TORTURE IS TORTURE…. An important Harvard study (pdf) was released recently on how several major U.S. media outlets characterize waterboarding — based on the year and which country was utilizing the technique.
As Glenn Greenwald explained in his piece on the study’s findings, the research examined “how waterboarding has been discussed by America’s four largest newspapers over the past 100 years, and finds that the technique, almost invariably, was unequivocally referred to as ‘torture’ — until the U.S. Government began openly using it and insisting that it was not torture, at which time these newspapers obediently ceased describing it that way.”
The results were strikingly one sided. In the New York Times, when other countries waterboarded, it was labeled accurately as “torture” 85.8% of the time. And then there was a shift in the Bush/Cheney era — the NYT called “waterboarding torture or implied it was torture in just 2 of 143 articles” between 2002 and 2008. That’s 1.4%.
Michael Calderone followed up with the paper of record, which believes the study is “misleading,” though a Times spokesperson acknowledged political considerations.
[T]he Times acknowledged that political circumstances did play a role in the paper’s usage calls. “As the debate over interrogation of terror suspects grew post-9/11, defenders of the practice (including senior officials of the Bush administration) insisted that it did not constitute torture,” a Times spokesman said in a statement. “When using a word amounts to taking sides in a political dispute, our general practice is to supply the readers with the information to decide for themselves. Thus we describe the practice vividly, and we point out that it is denounced by international covenants and in American tradition as a form of torture.” […]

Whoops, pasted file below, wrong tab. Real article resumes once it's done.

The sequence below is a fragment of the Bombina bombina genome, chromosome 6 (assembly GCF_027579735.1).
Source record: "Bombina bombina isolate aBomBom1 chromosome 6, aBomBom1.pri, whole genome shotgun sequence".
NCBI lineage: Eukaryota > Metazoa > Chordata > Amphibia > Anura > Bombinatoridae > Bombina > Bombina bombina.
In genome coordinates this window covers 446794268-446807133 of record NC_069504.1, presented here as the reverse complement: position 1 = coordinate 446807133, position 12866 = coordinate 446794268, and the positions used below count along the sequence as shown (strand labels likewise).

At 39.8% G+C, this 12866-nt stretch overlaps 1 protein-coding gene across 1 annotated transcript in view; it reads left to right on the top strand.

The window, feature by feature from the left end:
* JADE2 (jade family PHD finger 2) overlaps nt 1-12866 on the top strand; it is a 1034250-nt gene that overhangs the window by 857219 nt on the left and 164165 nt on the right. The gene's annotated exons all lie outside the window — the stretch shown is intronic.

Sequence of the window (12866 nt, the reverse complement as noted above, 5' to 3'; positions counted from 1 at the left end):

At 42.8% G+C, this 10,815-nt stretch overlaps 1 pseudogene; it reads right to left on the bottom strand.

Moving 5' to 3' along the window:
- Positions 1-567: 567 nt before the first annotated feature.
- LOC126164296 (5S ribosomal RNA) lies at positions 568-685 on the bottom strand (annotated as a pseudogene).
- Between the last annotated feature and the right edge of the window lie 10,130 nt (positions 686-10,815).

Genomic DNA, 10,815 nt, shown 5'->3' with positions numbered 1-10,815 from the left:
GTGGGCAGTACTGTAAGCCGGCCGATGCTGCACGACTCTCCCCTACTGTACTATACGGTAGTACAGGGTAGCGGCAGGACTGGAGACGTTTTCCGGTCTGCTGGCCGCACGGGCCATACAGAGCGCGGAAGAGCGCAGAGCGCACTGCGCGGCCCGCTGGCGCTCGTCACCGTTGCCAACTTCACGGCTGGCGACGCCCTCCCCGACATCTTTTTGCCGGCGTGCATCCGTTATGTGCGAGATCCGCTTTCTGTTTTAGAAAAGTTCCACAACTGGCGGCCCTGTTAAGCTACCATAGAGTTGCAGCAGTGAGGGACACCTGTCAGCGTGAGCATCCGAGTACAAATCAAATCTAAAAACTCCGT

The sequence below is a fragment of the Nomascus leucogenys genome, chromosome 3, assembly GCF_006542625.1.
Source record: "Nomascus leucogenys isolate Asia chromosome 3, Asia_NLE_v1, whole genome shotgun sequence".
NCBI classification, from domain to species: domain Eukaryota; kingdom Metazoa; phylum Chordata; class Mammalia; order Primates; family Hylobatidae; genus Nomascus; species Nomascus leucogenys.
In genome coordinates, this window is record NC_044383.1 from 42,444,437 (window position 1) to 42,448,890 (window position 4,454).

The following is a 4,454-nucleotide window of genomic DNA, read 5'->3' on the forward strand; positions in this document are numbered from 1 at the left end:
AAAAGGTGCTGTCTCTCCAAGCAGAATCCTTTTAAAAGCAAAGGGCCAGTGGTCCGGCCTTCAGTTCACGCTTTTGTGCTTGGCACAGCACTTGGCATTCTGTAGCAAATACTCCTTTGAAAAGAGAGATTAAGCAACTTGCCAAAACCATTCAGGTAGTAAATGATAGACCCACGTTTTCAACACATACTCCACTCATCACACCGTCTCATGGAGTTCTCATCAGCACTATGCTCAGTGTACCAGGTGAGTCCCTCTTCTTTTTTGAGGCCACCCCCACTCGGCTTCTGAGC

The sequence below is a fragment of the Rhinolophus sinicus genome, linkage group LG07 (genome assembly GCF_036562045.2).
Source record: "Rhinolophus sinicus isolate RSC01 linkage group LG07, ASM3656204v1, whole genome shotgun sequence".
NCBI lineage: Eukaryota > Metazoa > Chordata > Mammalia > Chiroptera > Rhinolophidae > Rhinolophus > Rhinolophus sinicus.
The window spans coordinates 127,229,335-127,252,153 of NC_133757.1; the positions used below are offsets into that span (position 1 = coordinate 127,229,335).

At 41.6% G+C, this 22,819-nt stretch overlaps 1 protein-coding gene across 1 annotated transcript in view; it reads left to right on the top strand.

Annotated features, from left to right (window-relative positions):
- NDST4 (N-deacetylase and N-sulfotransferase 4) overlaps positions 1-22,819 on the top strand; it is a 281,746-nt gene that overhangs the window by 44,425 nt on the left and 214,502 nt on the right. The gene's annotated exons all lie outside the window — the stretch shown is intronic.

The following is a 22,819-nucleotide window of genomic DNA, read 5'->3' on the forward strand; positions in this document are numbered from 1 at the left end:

Clearly, the Times doesn’t want to be perceived as putting its thumb on the scale on either side in the torture debate. That’s understandable, given traditional journalistic values aiming for neutrality and balance. But by not calling waterboarding torture — even though it is, and the paper itself defined it that way in the past — the Times created a factual contradiction between its newer work and its own archives.
The paper’s explanation is wholly unsatisfying. Let me see if I understand the pitch here:
1. The NYT defines waterboarding as torture, which is consistent with the law and the technique’s history.
2. The Bush/Cheney administration decides it wants a new definition of “torture.”
3. The NYT can’t “take sides” in a “political dispute,” so, in news stories, it stops defining waterboarding as torture, even if the editors/publishers know better.
In application, that’s a truly awful journalistic standard. By that reasoning, any group of political figures can dictate what professional media outlets call anything, simply by unilaterally declaring a “political dispute.”
There’s simply no reason for the New York Times to turn over its style guide to politicians — who, incidentally, were hoping to cover up apparent crimes. If waterboarding is torture — which it clearly, unambiguously is — then it doesn’t matter who’s utilizing the technique or when.